More than two thirds of the passengers on board the ferry were a group of 339 students and teachers from Danwon High School near Seoul. They were on a four-day excursion to Jeju island, nicknamed ‘Korea’s Hawaii’ for its volcanic scenery and sandy beaches, a trip made by about 300,000 students a year, according to the island’s government.
The students’ schedule included Jeju’s Yongduam rock, shaped like a dragon’s head, the 23-meter (75 feet) Jeongbang waterfall near the ocean and Soingook theme park, which contains miniature models of famous buildings around the world.
“I hear the shipwreck is leading to many cancellations,” Kim Hyung Jin, deputy director of the Jeju government’s tourism policy division, said by phone. The government is planning safety checks across transportation and accommodation to reassure prospective visitors, he said.
Jeju earned 6.5 trillion won from tourism from 10.85 million visitors in 2013, according to municipal government data. About 80 percent arrive by plane and the remainder by ferry, Kim said.
A Seoul-based association of bond market traders is among the cancellations. About 40 members were planning to join the group’s semi-annual trip to Jeju from April 25 to 26 for a mixture of socializing and seminars on bond markets, according to Kim Gi Back, general manager of the securities investment and trading team at Korea Exchange Bank in Seoul.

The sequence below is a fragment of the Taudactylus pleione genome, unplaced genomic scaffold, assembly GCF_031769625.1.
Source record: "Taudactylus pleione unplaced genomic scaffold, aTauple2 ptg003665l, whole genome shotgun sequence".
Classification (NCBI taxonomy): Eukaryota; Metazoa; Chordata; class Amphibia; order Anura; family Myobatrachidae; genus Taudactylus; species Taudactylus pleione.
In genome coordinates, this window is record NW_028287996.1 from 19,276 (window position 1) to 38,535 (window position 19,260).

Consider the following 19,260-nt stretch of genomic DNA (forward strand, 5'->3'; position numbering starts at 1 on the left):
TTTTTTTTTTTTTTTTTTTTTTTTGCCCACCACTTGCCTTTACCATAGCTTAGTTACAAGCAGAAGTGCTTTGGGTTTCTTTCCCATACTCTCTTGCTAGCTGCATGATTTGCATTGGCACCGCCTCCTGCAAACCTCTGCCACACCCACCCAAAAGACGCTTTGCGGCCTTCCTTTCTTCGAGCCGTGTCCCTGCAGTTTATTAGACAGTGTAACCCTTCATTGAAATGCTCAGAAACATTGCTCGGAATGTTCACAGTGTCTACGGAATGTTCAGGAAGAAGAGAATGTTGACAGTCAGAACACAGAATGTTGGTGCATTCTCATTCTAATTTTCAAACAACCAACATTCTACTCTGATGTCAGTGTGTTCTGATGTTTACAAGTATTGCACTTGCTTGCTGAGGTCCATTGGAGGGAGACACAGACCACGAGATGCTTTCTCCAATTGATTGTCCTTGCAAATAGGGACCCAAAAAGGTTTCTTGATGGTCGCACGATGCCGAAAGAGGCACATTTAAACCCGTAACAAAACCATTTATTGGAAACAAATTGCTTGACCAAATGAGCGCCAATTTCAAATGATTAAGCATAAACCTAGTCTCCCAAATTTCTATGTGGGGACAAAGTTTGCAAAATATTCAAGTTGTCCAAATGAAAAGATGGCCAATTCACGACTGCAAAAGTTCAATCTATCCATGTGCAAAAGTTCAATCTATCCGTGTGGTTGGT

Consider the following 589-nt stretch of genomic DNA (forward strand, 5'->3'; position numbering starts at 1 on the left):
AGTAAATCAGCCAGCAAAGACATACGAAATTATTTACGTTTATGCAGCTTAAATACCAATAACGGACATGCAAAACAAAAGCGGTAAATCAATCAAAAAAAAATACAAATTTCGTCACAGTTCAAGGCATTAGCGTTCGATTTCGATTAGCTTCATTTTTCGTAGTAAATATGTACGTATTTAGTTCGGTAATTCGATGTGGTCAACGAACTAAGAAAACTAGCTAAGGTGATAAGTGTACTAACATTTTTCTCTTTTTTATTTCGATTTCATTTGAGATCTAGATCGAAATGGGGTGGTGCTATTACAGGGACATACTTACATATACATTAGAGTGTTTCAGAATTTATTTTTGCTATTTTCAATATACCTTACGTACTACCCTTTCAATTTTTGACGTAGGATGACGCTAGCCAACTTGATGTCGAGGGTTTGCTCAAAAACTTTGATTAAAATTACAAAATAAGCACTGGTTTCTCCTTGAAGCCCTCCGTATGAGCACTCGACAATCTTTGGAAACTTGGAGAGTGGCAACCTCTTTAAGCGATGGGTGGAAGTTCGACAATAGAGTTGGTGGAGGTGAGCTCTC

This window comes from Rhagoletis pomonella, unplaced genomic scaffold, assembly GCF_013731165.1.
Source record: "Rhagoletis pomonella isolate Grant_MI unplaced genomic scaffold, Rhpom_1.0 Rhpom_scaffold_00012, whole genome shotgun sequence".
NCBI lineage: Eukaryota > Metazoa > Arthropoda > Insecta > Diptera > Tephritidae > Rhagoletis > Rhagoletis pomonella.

The trip was canceled after the group decided to “participate in this national mood of condolences,” Kim said by phone on April 25.
Companies operating school tours are among the worst hit. Seventeen municipal education offices across the country have suspended long-distance school trips during the remainder of the first semester until July, the education ministry said in a statement on April 22.
No More Trips
The ministry is also discussing whether to permanently stop the trips, often viewed by students as the last few days of fun before a long period of study for university entrance exams, after consultation with teachers, students, parents, and education experts, the ministry said.
“We took cancellations from more than 1,700 students at seven schools and decided not to impose any penalties out of respect to families mourning over their loss,” Oh Seung Hwan, a press official at South Korea’s largest domestic travel agency Hana Tour Service Inc., said by phone. “We’re worried that this will last for a while.”